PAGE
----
That's kind of like big energy companies unfairly paying to play in NC elections, so they can bring (what's supposed to be) our government under their power. Why would entities like Duke Energy and REAP care what kind of energy they produce, if they're going to charge us for it anyway? Because traditional power plants cost billions to build, making a lot of influential people even richer:

Koch brothers team with ALEC to attack renewable energy

And North Carolina is a likely battleground:

The Heartland Institute, a libertarian think tank skeptical of climate change science, has joined with the conservative American Legislative Exchange Council to write model legislation aimed at reversing state renewable energy mandates across the country. The Electricity Freedom Act, adopted by the council’s board of directors in October, would repeal state standards requiring utilities to get a portion of their electricity from renewable power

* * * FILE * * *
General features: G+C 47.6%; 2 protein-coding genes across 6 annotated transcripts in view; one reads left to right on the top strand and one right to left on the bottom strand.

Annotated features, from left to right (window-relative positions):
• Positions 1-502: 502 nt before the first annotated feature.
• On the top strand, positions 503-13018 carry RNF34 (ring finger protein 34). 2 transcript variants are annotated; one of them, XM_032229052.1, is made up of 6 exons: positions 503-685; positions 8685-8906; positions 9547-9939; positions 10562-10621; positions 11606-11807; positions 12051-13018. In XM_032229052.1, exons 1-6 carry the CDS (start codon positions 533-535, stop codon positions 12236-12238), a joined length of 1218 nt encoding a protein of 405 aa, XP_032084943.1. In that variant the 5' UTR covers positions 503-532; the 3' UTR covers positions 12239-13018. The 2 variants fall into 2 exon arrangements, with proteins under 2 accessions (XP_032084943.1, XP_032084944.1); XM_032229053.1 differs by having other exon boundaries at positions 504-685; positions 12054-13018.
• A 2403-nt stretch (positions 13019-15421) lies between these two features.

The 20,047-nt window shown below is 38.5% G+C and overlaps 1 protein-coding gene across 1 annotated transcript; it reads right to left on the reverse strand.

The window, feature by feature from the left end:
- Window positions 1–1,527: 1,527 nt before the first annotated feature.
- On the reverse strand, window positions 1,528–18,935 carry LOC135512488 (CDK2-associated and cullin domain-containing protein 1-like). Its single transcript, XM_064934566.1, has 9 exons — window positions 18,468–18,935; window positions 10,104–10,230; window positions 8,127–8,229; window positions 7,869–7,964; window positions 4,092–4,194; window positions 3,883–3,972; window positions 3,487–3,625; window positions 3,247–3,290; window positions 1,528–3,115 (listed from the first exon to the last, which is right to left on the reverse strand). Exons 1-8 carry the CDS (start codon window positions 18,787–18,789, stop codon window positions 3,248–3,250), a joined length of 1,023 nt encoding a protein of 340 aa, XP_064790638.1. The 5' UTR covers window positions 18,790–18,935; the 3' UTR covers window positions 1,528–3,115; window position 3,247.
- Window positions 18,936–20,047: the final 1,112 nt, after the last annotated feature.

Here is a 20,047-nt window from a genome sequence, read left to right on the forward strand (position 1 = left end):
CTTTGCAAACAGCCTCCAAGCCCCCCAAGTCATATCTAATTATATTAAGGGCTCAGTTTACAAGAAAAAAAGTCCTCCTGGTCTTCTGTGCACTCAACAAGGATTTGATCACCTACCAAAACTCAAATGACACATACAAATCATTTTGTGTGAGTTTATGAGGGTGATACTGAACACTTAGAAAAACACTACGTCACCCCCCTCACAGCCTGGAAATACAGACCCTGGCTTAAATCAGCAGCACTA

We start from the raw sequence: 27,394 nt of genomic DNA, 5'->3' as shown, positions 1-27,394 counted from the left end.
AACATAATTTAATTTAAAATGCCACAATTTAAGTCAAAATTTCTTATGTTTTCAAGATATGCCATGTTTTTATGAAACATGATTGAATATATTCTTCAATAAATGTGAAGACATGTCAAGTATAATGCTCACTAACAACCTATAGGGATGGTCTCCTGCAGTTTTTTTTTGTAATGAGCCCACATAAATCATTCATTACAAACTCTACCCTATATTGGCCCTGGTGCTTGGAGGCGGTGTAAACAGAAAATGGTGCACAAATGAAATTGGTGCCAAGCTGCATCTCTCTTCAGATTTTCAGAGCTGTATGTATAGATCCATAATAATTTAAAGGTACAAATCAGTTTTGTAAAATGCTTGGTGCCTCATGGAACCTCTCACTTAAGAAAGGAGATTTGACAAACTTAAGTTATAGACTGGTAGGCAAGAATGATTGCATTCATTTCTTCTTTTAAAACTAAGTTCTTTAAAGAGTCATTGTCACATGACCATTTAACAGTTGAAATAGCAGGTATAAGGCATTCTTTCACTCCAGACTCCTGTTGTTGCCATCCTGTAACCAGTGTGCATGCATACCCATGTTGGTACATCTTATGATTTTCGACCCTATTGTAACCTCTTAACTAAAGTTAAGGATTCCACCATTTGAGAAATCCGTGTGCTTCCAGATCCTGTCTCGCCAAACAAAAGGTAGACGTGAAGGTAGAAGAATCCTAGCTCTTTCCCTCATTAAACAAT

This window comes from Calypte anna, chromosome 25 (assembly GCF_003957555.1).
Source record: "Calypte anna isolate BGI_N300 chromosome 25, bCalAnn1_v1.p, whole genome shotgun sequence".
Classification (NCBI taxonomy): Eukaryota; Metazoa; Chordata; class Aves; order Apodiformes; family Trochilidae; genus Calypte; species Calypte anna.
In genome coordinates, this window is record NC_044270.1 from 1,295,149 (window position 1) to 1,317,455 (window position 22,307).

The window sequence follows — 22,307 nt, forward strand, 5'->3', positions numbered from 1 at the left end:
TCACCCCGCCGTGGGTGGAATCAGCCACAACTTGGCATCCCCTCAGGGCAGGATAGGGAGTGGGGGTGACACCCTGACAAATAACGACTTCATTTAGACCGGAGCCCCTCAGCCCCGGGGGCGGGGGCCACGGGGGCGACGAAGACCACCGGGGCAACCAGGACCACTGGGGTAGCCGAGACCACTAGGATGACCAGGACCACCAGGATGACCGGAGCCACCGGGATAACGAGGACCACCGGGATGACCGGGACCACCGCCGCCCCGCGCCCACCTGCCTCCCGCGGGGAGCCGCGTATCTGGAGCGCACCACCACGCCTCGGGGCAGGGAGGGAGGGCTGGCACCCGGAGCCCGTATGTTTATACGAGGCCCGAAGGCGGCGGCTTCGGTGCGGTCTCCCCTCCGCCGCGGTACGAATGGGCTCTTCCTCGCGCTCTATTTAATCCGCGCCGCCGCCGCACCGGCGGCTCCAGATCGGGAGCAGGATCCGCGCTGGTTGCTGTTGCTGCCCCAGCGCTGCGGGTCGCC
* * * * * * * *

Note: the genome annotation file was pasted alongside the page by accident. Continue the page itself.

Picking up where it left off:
Here's a copy of the model (cookie-cutter) Legislation, which is riddled with misleading information and outright lies, such as:

NC's REPS is working, leave it alone

Now, this is how you bring more jobs to the state:

North Carolina is now home to 1,792 companies focused on renewable energy, and the state is the site for 1,829 renewable energy systems, according to a new report from the association.

The number of companies jumped from 1,100 last fall to nearly 1,800, based on data gathered by the group as of March. And these numbers could be low, according to the report’s authors.

For those lawmakers listening to JLF/Civitas' propaganda, this should be an eye opener. Ever since SB3 was passed, they've been chomping at the bit to get it repealed. Not because it's a bad program (it isn't), but because of their ties with the fossil fuel industry. Don't listen.